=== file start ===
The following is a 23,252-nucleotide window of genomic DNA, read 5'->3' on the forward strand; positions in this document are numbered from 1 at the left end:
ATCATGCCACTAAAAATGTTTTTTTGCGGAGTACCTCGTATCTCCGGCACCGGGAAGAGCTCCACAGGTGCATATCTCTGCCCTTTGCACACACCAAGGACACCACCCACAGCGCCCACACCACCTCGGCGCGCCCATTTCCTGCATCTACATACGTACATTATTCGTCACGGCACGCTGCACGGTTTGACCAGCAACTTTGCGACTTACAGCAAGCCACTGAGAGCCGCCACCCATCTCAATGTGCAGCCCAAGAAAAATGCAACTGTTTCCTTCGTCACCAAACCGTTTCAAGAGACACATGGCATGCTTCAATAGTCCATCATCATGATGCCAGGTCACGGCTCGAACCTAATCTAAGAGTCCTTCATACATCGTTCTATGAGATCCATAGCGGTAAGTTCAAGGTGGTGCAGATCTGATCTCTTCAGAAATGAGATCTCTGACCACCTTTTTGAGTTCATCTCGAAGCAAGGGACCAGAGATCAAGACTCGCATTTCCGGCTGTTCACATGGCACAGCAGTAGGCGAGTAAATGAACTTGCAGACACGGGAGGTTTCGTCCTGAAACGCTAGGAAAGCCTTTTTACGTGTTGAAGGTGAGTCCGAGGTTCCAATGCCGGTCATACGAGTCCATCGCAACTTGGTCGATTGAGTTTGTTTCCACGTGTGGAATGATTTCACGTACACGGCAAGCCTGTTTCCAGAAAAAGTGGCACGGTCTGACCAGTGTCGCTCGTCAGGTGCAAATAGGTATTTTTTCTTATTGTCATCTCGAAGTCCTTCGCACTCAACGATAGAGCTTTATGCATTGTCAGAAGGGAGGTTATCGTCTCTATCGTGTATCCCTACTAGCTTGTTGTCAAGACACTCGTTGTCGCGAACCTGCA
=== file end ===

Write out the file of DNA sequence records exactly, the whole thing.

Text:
The following is a 23,252-nucleotide window of genomic DNA, read 5'->3' on the forward strand; positions in this document are numbered from 1 at the left end:
ATCATGCCACTAAAAATGTTTTTTTGCGGAGTACCTCGTATCTCCGGCACCGGGAAGAGCTCCACAGGTGCATATCTCTGCCCTTTGCACACACCAAGGACACCACCCACAGCGCCCACACCACCTCGGCGCGCCCATTTCCTGCATCTACATACGTACATTATTCGTCACGGCACGCTGCACGGTTTGACCAGCAACTTTGCGACTTACAGCAAGCCACTGAGAGCCGCCACCCATCTCAATGTGCAGCCCAAGAAAAATGCAACTGTTTCCTTCGTCACCAAACCGTTTCAAGAGACACATGGCATGCTTCAATAGTCCATCATCATGATGCCAGGTCACGGCTCGAACCTAATCTAAGAGTCCTTCATACATCGTTCTATGAGATCCATAGCGGTAAGTTCAAGGTGGTGCAGATCTGATCTCTTCAGAAATGAGATCTCTGACCACCTTTTTGAGTTCATCTCGAAGCAAGGGACCAGAGATCAAGACTCGCATTTCCGGCTGTTCACATGGCACAGCAGTAGGCGAGTAAATGAACTTGCAGACACGGGAGGTTTCGTCCTGAAACGCTAGGAAAGCCTTTTTACGTGTTGAAGGTGAGTCCGAGGTTCCAATGCCGGTCATACGAGTCCATCGCAACTTGGTCGATTGAGTTTGTTTCCACGTGTGGAATGATTTCACGTACACGGCAAGCCTGTTTCCAGAAAAAGTGGCACGGTCTGACCAGTGTCGCTCGTCAGGTGCAAATAGGTATTTTTTCTTATTGTCATCTCGAAGTCCTTCGCACTCAACGATAGAGCTTTATGCATTGTCAGAAGGGAGGTTATCGTCTCTATCGTGTATCCCTACTAGCTTGTTGTCAAGACACTCGTTGTCGCGAACCTGCA